Yoga and breathing control practices help to improve lung function in asthmatics, study shows
Yoga and breathing control practices, in combination with aerobic training, help to improve lung function in people with asthma, a new peer-reviewed study suggests. The research findings, which are published today (11 August) in Annals of Medicine, highlight the importance of integrating appropriate exercise training into asthma management plans.
Lead author Shuangtao Xing, associate professor at the School of Physical Education at Henan Normal University in Xinxiang, China, said: ‘Breathing training combined with aerobic training, and yoga training, appear to be particularly advantageous – offering potential avenues for effective treatment approaches.
‘Larger, well-designed randomised controlled trials are now needed to more accurately estimate the benefits of exercise training for individuals with asthma.’
Respiratory training 'plays a vital role'
Asthma affects about 339 million people worldwide, exercise was once seen as a potential risk factor for asthmatics, as it was believed to trigger or worsen an acute attack, the authors note. 'However, some studies have shown that scientific and reasonable exercise training can effectively improve and enhance the level of respiratory function and exercise capacity in asthma patients.'
The suggest: 'Respiratory training plays a vital role in the rehabilitation of asthma patients.' Recent studies have shown that exercise training enhances respiratory function and exercise capacity in adults with the condition. However, variations in the specific exercise interventions in existing randomised controlled trials (RCTs) have made it challenging to compare the effectiveness of different rehabilitation programmes.
The researchers conducted a network meta-analysis, which enables a simultaneous comparison of results from multiple treatments in a single analysis, to compare the effects of multiple types of exercise training on lung function in adults with asthma.
They included total of 28 RCTs, involving 2,155 people with asthma, and examined the effects of breathing training, aerobic training, relaxation training, yoga training, and breathing combined with aerobic training, on lung function.
All five types of exercise interventions demonstrated greater effectiveness in improving lung function measurements compared to the conventional rehabilitation control group.
The study found that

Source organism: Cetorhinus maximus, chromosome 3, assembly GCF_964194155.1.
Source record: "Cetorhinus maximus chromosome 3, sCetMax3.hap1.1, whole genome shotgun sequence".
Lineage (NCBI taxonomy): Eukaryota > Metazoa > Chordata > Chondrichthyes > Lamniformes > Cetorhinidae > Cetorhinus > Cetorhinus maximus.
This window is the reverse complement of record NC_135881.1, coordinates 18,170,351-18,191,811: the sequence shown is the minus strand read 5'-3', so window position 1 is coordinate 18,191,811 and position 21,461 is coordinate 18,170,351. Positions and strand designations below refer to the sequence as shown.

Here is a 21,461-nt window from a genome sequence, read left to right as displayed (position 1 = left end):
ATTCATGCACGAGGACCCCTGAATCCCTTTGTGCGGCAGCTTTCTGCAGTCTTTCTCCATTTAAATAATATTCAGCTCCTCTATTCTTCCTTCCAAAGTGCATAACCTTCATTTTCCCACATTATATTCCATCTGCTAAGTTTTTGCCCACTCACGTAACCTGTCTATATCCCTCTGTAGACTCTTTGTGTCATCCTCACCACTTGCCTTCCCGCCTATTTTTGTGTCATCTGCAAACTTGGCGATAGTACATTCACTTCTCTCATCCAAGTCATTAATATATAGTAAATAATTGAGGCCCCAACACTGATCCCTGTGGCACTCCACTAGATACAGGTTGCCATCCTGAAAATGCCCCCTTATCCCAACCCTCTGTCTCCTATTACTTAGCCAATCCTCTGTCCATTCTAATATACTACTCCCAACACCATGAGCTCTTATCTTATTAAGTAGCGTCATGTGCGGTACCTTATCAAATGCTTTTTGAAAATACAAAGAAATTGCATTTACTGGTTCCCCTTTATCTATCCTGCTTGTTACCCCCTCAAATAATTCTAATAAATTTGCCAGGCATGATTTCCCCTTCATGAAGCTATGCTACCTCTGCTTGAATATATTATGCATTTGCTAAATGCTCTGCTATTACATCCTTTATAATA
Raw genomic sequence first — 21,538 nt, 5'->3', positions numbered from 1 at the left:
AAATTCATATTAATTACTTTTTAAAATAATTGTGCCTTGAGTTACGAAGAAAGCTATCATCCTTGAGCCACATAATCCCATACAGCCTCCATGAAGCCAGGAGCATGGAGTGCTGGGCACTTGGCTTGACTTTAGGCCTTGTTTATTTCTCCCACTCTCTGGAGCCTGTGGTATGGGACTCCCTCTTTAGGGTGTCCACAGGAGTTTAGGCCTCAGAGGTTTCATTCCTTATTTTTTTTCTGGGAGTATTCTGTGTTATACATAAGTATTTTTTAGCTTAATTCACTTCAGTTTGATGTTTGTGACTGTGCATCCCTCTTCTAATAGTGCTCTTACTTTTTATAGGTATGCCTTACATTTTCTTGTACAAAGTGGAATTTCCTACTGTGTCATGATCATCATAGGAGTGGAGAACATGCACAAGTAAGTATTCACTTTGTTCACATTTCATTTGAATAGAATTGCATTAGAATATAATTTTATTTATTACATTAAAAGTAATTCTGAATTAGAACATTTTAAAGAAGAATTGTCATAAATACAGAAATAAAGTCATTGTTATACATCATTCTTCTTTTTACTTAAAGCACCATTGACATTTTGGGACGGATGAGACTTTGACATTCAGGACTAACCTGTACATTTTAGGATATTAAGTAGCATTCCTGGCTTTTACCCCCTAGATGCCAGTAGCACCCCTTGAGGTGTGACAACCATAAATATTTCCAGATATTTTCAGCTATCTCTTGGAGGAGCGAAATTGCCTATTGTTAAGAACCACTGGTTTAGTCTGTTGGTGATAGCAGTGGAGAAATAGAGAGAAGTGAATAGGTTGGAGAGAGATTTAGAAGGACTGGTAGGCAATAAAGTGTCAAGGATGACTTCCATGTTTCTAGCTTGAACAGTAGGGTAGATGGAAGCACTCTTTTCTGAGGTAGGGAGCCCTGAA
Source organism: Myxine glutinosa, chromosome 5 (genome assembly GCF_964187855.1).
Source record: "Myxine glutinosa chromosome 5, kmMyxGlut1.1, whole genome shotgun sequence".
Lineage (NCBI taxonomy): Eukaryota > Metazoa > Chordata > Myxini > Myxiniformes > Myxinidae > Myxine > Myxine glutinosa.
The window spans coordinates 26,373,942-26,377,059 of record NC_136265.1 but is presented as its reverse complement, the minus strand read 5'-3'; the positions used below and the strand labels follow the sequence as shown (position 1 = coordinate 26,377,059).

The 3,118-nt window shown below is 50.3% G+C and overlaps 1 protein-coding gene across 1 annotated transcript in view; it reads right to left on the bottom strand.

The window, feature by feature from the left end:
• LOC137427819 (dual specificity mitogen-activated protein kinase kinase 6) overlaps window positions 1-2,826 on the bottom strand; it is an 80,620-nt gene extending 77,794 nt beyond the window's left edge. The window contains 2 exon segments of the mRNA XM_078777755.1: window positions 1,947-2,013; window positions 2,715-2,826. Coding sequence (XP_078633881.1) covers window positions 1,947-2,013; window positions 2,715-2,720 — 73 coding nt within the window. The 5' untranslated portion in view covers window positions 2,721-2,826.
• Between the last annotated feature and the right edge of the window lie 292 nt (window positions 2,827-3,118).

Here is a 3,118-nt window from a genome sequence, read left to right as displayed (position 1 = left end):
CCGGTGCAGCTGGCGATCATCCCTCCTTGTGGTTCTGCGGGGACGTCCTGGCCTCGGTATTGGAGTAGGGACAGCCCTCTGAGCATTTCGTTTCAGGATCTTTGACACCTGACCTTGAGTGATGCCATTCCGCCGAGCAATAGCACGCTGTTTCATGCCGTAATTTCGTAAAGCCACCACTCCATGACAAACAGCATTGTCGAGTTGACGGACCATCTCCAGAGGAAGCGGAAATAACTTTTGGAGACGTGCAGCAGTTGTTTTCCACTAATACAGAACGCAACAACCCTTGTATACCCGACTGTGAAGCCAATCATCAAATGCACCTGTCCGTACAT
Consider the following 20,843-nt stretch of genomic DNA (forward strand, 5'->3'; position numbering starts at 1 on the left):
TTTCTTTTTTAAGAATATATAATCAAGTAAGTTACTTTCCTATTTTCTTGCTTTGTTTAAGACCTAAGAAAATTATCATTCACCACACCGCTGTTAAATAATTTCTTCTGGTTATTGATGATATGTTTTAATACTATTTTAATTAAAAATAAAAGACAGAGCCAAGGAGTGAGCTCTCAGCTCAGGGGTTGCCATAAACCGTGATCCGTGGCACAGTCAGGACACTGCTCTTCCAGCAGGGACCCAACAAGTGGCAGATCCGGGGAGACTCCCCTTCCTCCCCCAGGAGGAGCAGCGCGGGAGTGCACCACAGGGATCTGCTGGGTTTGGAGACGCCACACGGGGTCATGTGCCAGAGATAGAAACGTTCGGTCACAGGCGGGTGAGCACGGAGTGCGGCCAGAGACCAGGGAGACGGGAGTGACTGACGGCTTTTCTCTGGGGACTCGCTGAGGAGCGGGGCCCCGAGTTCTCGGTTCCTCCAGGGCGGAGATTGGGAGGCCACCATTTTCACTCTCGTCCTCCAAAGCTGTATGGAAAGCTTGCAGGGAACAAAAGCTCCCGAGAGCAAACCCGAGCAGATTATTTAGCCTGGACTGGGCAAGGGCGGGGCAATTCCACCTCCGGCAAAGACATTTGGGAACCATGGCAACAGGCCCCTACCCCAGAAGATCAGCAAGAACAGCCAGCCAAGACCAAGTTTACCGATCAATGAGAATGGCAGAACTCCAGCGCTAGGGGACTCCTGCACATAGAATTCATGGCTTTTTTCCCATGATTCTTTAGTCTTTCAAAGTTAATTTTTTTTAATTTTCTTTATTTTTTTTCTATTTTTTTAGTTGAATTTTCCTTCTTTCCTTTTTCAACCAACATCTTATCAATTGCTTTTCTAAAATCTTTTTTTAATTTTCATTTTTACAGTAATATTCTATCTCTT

- breathing training, aerobic training, relaxation training, yoga training, and breathing combined with aerobic training, led to improvements in the levels of Forced Expiratory Volume in the first second (FEV1) levels and Peak Expiratory Flow
- aerobic training, breathing training, yoga training and breathing combined with aerobic training, improved the level of Forced Vital Capacity (FVC)
- breathing training, aerobic training and yoga training improved the FEV1/FVC
The team applied a statistical technique to rank the effects of different exercise treatments against each other. Relaxation training showed the most significant effect on improving FEV1 levels, breathing combined with aerobic exercise had the most significant effect on improving FVC levels, and yoga training had the most significant effect on improving PEF levels.
It is essential to consider individual factors, such as family history, duration of the condition, and environmental influences, when designing exercise rehabilitation programmes [Shuangtao Xing]
‘These findings should provide valuable insight for healthcare professionals prescribing exercise training for the management of adult asthma patients. However, it is essential to consider individual factors, such as family history, duration of the condition, and environmental influences, when designing exercise rehabilitation programmes. Tailoring interventions to individual physical and mental health conditions, with careful consideration of exercise intensity, frequency and duration, is important for optimising treatment outcomes,’ said Xing.
The authors acknowledge certain limitations that could impact the broader extrapolation of these results – including inherent variability between the included studies and inconsistencies in exercise intensity and frequency details. Importantly, they highlight that the majority of patients in the study were under 60 years of age, so exercise interventions may yield different responses in older individuals.
To access the full version of the article – titled Effect of exercise intervention on lung function in asthmatic adults: a network meta-analysis – clickAuthor: Ian A McMillan